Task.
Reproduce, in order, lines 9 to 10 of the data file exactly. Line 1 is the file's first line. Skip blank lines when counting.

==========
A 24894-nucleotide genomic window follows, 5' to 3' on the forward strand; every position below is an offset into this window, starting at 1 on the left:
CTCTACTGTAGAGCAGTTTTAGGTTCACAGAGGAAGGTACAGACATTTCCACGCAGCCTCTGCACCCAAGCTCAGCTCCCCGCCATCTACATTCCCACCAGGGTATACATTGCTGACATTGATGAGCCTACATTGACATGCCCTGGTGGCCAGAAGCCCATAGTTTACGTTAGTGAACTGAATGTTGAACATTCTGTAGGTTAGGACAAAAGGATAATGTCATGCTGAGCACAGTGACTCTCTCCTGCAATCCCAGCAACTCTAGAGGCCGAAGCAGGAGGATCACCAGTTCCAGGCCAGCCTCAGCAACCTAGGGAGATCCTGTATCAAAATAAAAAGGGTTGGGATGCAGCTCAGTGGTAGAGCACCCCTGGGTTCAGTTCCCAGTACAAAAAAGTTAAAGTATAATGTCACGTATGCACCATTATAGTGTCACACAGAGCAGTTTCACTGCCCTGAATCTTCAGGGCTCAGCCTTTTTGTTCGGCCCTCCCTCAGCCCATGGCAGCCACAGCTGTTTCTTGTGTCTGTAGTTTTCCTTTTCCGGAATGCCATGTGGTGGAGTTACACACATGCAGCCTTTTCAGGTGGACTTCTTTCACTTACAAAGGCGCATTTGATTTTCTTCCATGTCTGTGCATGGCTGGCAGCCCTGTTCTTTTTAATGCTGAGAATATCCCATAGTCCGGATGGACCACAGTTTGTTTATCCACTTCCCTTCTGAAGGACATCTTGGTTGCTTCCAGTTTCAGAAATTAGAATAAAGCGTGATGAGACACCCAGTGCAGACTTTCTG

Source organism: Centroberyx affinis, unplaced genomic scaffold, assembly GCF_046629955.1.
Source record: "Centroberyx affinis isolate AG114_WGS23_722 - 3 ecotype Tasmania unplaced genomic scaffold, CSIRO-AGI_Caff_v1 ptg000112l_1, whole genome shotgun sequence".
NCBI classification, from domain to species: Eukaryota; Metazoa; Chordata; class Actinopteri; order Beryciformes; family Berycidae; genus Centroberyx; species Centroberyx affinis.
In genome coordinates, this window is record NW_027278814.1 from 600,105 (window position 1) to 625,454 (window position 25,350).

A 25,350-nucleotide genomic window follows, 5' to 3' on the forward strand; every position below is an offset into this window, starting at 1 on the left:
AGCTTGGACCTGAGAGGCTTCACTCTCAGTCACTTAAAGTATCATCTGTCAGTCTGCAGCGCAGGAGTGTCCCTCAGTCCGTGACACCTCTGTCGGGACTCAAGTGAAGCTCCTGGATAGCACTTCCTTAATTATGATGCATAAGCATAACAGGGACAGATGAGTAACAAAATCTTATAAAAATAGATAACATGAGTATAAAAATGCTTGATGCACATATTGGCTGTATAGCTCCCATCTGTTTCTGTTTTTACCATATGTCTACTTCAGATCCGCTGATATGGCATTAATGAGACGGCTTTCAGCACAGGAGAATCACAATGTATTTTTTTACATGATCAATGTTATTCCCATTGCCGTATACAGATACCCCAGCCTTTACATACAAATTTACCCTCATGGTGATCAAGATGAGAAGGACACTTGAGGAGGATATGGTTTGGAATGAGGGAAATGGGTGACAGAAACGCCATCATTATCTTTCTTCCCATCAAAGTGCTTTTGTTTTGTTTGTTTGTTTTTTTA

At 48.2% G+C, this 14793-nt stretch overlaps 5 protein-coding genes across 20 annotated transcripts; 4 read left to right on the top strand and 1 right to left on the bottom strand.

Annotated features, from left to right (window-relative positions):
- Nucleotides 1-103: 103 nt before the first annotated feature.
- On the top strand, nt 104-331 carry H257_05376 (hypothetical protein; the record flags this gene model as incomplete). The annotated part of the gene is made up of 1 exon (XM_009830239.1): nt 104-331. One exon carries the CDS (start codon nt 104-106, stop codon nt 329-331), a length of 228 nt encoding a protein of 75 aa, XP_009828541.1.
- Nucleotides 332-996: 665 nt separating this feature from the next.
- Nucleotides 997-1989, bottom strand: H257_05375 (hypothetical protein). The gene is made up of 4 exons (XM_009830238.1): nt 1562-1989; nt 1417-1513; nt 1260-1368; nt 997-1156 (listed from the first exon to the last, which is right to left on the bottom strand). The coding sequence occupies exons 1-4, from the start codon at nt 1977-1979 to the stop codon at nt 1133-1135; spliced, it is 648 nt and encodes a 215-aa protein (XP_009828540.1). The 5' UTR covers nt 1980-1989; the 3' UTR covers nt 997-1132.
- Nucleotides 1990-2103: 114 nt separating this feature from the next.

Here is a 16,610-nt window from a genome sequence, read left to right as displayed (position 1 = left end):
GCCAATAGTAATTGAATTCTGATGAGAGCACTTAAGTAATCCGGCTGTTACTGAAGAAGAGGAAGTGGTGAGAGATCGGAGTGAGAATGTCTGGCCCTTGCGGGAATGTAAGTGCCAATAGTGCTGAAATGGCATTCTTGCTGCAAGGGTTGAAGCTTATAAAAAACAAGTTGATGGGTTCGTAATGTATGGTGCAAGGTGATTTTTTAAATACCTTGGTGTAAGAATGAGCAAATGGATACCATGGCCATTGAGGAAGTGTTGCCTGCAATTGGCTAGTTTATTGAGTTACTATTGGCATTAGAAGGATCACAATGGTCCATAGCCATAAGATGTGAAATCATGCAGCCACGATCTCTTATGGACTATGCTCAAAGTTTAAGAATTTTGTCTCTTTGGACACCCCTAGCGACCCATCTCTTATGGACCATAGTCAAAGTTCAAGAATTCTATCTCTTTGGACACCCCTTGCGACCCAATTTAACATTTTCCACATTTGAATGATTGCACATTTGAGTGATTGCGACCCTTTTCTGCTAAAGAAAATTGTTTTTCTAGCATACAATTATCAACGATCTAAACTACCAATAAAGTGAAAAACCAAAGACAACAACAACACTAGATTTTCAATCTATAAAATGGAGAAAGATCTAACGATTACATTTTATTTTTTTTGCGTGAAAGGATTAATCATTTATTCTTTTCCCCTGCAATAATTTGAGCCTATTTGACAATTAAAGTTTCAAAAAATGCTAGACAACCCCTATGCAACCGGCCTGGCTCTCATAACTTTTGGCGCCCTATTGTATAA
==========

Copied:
At 48.2% G+C, this 14793-nt stretch overlaps 5 protein-coding genes across 20 annotated transcripts; 4 read left to right on the top strand and 1 right to left on the bottom strand.

Annotated features, from left to right (window-relative positions):